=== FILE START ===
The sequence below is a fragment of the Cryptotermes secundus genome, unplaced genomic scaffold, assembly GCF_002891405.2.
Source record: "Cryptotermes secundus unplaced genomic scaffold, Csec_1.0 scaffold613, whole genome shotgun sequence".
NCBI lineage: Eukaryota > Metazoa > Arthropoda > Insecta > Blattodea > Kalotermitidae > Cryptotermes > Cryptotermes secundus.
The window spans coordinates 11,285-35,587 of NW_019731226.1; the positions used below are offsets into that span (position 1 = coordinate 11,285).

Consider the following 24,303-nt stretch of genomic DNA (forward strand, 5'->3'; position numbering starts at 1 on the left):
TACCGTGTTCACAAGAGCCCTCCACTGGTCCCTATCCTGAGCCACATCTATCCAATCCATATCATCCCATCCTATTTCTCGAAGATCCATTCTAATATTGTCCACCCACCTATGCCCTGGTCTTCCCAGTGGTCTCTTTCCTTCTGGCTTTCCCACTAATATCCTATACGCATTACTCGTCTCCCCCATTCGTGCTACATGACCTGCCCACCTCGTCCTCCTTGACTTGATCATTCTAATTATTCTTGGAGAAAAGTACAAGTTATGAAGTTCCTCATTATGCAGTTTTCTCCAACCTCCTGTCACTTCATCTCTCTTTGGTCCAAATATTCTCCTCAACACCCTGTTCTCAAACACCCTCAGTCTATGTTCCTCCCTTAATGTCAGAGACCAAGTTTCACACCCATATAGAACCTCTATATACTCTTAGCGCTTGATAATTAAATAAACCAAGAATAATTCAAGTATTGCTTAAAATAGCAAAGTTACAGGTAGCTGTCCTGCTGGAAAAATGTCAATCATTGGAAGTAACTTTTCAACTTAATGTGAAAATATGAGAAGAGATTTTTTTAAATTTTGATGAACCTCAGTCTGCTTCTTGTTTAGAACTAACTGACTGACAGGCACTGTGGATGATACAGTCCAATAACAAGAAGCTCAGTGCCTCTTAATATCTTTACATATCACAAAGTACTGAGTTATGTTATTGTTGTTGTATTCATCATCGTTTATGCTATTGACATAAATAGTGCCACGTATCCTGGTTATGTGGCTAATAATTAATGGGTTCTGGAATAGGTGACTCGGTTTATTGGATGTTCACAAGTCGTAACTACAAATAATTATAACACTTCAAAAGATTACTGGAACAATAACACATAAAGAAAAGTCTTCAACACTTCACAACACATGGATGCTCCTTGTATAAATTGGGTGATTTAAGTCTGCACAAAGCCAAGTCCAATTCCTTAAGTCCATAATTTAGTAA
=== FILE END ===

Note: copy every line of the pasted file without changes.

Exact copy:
The sequence below is a fragment of the Cryptotermes secundus genome, unplaced genomic scaffold, assembly GCF_002891405.2.
Source record: "Cryptotermes secundus unplaced genomic scaffold, Csec_1.0 scaffold613, whole genome shotgun sequence".
NCBI lineage: Eukaryota > Metazoa > Arthropoda > Insecta > Blattodea > Kalotermitidae > Cryptotermes > Cryptotermes secundus.
The window spans coordinates 11,285-35,587 of NW_019731226.1; the positions used below are offsets into that span (position 1 = coordinate 11,285).

Consider the following 24,303-nt stretch of genomic DNA (forward strand, 5'->3'; position numbering starts at 1 on the left):
TACCGTGTTCACAAGAGCCCTCCACTGGTCCCTATCCTGAGCCACATCTATCCAATCCATATCATCCCATCCTATTTCTCGAAGATCCATTCTAATATTGTCCACCCACCTATGCCCTGGTCTTCCCAGTGGTCTCTTTCCTTCTGGCTTTCCCACTAATATCCTATACGCATTACTCGTCTCCCCCATTCGTGCTACATGACCTGCCCACCTCGTCCTCCTTGACTTGATCATTCTAATTATTCTTGGAGAAAAGTACAAGTTATGAAGTTCCTCATTATGCAGTTTTCTCCAACCTCCTGTCACTTCATCTCTCTTTGGTCCAAATATTCTCCTCAACACCCTGTTCTCAAACACCCTCAGTCTATGTTCCTCCCTTAATGTCAGAGACCAAGTTTCACACCCATATAGAACCTCTATATACTCTTAGCGCTTGATAATTAAATAAACCAAGAATAATTCAAGTATTGCTTAAAATAGCAAAGTTACAGGTAGCTGTCCTGCTGGAAAAATGTCAATCATTGGAAGTAACTTTTCAACTTAATGTGAAAATATGAGAAGAGATTTTTTTAAATTTTGATGAACCTCAGTCTGCTTCTTGTTTAGAACTAACTGACTGACAGGCACTGTGGATGATACAGTCCAATAACAAGAAGCTCAGTGCCTCTTAATATCTTTACATATCACAAAGTACTGAGTTATGTTATTGTTGTTGTATTCATCATCGTTTATGCTATTGACATAAATAGTGCCACGTATCCTGGTTATGTGGCTAATAATTAATGGGTTCTGGAATAGGTGACTCGGTTTATTGGATGTTCACAAGTCGTAACTACAAATAATTATAACACTTCAAAAGATTACTGGAACAATAACACATAAAGAAAAGTCTTCAACACTTCACAACACATGGATGCTCCTTGTATAAATTGGGTGATTTAAGTCTGCACAAAGCCAAGTCCAATTCCTTAAGTCCATAATTTAGTAA